- Trasylol: This drug was used on open heart patients to prevent blood clotting and was made by Bayer. Bayer had known for years that the drug could and did cause kidney damage and kidney failure – and yet they continued to market and sell the drug. A study published in 2006 in the New England Journal of medicine estimated that halting the use of Trasylol would prevent 11,050 cases of kidney failure annually and save more than $1 billion in dialysis costs. Under pressure – Bayer conducted a study confirming the toxic effects of the drug but chose not to inform the FDA. Under pressure – Bayer halted the sale of the drug in the U.S.
- Zyprexa: This drug was introduced to the market by Eli Lilly to treat schizophrenia and bipolar disorder declaring it “the number one psychotropic in history”. What Eli Lilly failed to disclose was the fact that the drug had dangerous side effects including diabetes. In fact, they specifically instructed sales reps to avoid introducing the issue. They even launched a marketing campaign targeting two groups known to be particularly at risk – children and the elderly. In 2009, the Department of Justice fined Eli Lilly $1.4 billion for its duplicitous marketing of Zyprexa tactics.
Other famously dangerous drugs that caused injury and death include:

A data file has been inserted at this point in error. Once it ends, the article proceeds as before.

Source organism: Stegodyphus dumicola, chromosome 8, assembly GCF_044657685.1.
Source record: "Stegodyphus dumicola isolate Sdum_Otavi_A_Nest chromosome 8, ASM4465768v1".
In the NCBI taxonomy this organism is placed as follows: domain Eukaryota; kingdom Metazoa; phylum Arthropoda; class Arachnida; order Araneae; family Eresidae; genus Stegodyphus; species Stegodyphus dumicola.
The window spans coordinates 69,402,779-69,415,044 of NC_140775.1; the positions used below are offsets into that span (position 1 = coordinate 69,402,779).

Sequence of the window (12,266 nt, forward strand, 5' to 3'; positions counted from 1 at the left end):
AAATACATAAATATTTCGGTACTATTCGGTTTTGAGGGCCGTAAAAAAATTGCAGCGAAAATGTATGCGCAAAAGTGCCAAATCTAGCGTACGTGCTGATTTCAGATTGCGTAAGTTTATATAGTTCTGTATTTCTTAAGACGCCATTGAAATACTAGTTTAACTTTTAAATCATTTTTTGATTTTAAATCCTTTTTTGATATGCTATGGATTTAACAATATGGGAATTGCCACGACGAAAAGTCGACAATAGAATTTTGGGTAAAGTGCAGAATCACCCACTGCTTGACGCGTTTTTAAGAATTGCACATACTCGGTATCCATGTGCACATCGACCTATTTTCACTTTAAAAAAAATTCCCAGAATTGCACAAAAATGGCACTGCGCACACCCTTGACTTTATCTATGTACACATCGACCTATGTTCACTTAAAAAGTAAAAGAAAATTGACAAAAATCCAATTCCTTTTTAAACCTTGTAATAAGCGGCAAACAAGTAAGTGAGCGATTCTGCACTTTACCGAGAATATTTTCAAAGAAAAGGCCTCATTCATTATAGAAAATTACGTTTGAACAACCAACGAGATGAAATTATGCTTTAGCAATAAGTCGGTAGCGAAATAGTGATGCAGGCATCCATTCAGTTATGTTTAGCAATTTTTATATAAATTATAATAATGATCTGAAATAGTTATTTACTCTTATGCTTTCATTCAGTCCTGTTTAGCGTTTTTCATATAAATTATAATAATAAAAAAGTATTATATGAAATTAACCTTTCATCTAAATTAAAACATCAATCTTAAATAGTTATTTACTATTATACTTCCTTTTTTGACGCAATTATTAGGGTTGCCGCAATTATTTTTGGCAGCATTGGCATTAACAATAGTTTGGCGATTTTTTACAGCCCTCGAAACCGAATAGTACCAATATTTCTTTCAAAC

- Fenfluramine/phentermine (Fen-Phen). Maker: Wyeth-Ayerst Laboratories
- Diethylstilbestrol (DES). Multiple manufacturers
- Cerivastatin (Baycol). Maker: Bayer
- Rofecoxib (Vioxx): Maker: Merck
- Valdecoxib (Bextra): Maker: Pfizer
The cost of adverse drug reactions to society is more than $136 billion annually and adverse drug reactions cause injuries or death in one of five hospital patients.
If you or a loved one is ever the victim of a defective drug or the improper prescription of a drug therapy, call a qualified Connecticut medical malpractice lawyer. A knowledgeable malpractice attorney can help to ensure that your rights are protected.
RisCassi & Davis has handled hundreds of defective drug and medical malpractice cases over our more than 55 years serving the people of Connecticut.
What’s more, our Connecticut medical malpractice lawyers have received local and national recognition for our handling of these cases including:
- Top listings in “The Best Lawyers in America” and “Best Law Firms”
- Top listing by Martindale-Hubbell as a “New England Top Rated AV Preeminent® Law Firm
- Admission of five of our personal injury lawyers as members in the very prestigious American College of Trial Lawyers. The American College is a professional society of Fellows who become members only by invitation, with admission limited to experienced, outstanding trial lawyers who are unquestionably and eminently qualified as actively engaged trial lawyers. Only 1% of all trial lawyers in any state are offered admission as members to the College… read more.
We have a great team of legal experts dedicated to defective drugs and the improper prescription of drug therapies. Please contact us if we can help you. The consultation is free and there is no obligation of any kind.